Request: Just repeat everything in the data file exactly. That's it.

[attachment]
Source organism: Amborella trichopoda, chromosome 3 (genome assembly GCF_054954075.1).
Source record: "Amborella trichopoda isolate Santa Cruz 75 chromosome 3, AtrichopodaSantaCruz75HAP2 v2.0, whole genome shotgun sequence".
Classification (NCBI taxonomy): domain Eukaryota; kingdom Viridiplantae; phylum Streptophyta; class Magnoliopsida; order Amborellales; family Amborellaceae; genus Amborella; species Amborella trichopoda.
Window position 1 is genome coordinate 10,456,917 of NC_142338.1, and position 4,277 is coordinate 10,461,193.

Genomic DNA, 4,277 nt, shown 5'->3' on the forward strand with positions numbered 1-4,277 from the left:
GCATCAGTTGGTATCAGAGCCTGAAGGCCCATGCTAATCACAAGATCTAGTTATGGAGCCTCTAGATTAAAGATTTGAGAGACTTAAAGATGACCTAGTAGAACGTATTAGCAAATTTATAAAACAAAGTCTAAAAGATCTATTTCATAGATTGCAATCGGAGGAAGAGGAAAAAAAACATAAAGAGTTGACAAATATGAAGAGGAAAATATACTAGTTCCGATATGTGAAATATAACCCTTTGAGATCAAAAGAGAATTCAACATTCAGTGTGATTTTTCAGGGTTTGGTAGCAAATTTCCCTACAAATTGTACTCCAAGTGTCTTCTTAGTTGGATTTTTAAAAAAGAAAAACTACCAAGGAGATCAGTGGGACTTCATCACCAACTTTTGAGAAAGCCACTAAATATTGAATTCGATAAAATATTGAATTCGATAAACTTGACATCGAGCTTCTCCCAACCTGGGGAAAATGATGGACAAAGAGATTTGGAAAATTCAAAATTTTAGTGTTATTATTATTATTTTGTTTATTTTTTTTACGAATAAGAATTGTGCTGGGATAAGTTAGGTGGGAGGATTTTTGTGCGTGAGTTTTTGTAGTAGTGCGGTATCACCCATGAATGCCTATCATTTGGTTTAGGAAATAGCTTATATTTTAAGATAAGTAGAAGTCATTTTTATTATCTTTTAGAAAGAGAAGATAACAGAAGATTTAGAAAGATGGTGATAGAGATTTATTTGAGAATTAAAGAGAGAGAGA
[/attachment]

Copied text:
Source organism: Amborella trichopoda, chromosome 3 (genome assembly GCF_054954075.1).
Source record: "Amborella trichopoda isolate Santa Cruz 75 chromosome 3, AtrichopodaSantaCruz75HAP2 v2.0, whole genome shotgun sequence".
Classification (NCBI taxonomy): domain Eukaryota; kingdom Viridiplantae; phylum Streptophyta; class Magnoliopsida; order Amborellales; family Amborellaceae; genus Amborella; species Amborella trichopoda.
Window position 1 is genome coordinate 10,456,917 of NC_142338.1, and position 4,277 is coordinate 10,461,193.

Genomic DNA, 4,277 nt, shown 5'->3' on the forward strand with positions numbered 1-4,277 from the left:
GCATCAGTTGGTATCAGAGCCTGAAGGCCCATGCTAATCACAAGATCTAGTTATGGAGCCTCTAGATTAAAGATTTGAGAGACTTAAAGATGACCTAGTAGAACGTATTAGCAAATTTATAAAACAAAGTCTAAAAGATCTATTTCATAGATTGCAATCGGAGGAAGAGGAAAAAAAACATAAAGAGTTGACAAATATGAAGAGGAAAATATACTAGTTCCGATATGTGAAATATAACCCTTTGAGATCAAAAGAGAATTCAACATTCAGTGTGATTTTTCAGGGTTTGGTAGCAAATTTCCCTACAAATTGTACTCCAAGTGTCTTCTTAGTTGGATTTTTAAAAAAGAAAAACTACCAAGGAGATCAGTGGGACTTCATCACCAACTTTTGAGAAAGCCACTAAATATTGAATTCGATAAAATATTGAATTCGATAAACTTGACATCGAGCTTCTCCCAACCTGGGGAAAATGATGGACAAAGAGATTTGGAAAATTCAAAATTTTAGTGTTATTATTATTATTTTGTTTATTTTTTTTACGAATAAGAATTGTGCTGGGATAAGTTAGGTGGGAGGATTTTTGTGCGTGAGTTTTTGTAGTAGTGCGGTATCACCCATGAATGCCTATCATTTGGTTTAGGAAATAGCTTATATTTTAAGATAAGTAGAAGTCATTTTTATTATCTTTTAGAAAGAGAAGATAACAGAAGATTTAGAAAGATGGTGATAGAGATTTATTTGAGAATTAAAGAGAGAGAGA